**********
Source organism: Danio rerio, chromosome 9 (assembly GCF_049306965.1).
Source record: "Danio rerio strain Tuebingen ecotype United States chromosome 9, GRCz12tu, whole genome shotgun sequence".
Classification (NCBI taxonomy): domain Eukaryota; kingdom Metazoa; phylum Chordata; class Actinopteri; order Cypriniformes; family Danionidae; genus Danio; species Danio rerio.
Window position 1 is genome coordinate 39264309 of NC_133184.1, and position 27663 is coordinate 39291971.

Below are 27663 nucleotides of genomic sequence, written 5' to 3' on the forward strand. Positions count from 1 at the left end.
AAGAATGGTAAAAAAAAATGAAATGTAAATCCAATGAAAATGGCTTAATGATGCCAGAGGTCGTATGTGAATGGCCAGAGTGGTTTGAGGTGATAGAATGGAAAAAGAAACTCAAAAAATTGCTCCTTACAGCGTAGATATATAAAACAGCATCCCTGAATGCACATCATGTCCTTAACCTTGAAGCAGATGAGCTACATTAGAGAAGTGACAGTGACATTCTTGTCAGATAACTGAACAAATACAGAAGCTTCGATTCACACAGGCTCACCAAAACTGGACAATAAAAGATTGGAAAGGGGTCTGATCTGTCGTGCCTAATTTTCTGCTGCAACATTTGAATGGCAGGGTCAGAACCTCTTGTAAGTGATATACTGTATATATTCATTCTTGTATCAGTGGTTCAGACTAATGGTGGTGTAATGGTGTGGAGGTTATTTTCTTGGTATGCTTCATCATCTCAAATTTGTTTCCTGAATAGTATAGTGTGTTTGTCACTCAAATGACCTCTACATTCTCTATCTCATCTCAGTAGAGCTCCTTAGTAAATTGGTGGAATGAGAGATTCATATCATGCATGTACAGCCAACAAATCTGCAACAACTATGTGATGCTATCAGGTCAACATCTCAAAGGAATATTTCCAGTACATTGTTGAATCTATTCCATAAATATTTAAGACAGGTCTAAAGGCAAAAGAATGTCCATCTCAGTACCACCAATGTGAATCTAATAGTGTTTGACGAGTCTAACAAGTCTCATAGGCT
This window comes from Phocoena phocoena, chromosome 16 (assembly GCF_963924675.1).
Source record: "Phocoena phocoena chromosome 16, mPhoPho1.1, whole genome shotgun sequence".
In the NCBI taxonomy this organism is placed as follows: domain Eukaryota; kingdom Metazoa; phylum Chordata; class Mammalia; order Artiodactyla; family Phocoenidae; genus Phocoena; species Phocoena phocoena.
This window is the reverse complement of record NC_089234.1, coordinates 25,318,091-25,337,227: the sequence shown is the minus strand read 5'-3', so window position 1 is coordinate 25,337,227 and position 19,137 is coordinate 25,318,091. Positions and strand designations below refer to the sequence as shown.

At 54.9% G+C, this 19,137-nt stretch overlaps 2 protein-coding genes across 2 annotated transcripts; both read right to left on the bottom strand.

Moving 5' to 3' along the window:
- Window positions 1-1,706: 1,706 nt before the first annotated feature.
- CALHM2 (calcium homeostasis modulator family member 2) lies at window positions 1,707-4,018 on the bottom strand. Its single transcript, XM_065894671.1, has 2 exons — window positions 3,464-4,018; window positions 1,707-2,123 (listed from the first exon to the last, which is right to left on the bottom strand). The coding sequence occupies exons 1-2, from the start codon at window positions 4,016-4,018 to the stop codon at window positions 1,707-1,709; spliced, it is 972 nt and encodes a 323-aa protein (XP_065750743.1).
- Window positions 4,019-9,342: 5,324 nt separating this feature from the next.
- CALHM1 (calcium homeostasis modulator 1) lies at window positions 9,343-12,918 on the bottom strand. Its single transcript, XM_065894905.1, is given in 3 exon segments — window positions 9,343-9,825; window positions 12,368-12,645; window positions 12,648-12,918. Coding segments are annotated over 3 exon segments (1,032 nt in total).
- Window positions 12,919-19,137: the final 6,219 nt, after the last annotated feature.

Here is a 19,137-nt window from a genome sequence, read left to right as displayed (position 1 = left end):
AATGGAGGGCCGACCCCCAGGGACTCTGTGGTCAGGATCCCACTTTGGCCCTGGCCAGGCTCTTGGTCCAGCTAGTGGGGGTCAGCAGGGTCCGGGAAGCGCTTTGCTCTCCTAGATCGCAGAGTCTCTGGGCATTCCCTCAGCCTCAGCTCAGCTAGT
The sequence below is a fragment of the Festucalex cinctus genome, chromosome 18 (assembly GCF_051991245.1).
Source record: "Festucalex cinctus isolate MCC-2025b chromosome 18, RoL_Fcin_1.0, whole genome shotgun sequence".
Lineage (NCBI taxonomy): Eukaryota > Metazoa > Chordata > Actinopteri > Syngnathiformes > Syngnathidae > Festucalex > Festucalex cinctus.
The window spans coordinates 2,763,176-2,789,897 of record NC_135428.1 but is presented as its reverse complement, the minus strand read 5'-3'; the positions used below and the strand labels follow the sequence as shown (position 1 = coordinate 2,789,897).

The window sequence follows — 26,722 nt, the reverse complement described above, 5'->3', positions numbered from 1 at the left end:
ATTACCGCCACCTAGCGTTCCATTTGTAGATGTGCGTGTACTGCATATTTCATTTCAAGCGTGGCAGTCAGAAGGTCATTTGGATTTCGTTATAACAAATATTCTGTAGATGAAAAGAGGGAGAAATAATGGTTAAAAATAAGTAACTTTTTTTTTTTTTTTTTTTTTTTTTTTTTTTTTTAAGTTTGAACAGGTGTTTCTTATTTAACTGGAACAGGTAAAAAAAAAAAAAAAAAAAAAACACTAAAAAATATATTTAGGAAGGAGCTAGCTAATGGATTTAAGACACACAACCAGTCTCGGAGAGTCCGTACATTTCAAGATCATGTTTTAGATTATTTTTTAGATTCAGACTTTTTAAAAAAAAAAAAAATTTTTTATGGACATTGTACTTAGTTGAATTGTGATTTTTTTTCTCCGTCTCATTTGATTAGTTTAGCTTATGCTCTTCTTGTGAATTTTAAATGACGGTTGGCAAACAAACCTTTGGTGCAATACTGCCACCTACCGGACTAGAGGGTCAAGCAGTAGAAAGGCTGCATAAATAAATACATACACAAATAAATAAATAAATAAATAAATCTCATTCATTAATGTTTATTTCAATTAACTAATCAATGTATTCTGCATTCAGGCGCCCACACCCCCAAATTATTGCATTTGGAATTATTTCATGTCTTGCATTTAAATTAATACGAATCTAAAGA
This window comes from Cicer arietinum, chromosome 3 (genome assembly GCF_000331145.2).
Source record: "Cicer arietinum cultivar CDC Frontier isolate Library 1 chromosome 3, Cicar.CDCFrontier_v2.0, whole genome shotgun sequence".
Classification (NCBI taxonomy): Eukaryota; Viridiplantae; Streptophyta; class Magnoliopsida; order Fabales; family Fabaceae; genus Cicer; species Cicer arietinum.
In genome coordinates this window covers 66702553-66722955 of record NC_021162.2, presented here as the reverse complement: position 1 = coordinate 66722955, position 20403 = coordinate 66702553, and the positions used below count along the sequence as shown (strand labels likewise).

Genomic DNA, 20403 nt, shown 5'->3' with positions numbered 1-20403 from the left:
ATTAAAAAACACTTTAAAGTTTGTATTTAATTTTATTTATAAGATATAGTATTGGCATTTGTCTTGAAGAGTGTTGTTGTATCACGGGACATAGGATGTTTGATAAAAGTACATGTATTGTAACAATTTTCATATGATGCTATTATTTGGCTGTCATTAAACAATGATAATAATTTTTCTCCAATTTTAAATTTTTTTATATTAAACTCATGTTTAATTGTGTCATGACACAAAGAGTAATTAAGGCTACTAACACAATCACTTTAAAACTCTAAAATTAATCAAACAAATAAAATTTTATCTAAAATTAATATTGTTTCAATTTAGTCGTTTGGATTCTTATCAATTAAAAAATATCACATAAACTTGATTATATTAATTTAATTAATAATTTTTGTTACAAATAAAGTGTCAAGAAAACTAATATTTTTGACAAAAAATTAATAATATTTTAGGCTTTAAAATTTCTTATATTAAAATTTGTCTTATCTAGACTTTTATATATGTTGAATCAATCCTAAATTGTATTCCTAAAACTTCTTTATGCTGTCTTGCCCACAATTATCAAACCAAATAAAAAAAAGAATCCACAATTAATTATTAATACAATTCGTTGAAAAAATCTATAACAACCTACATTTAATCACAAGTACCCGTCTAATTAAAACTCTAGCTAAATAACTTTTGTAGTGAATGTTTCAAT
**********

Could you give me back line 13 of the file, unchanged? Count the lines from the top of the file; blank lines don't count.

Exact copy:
- Window positions 1-1,706: 1,706 nt before the first annotated feature.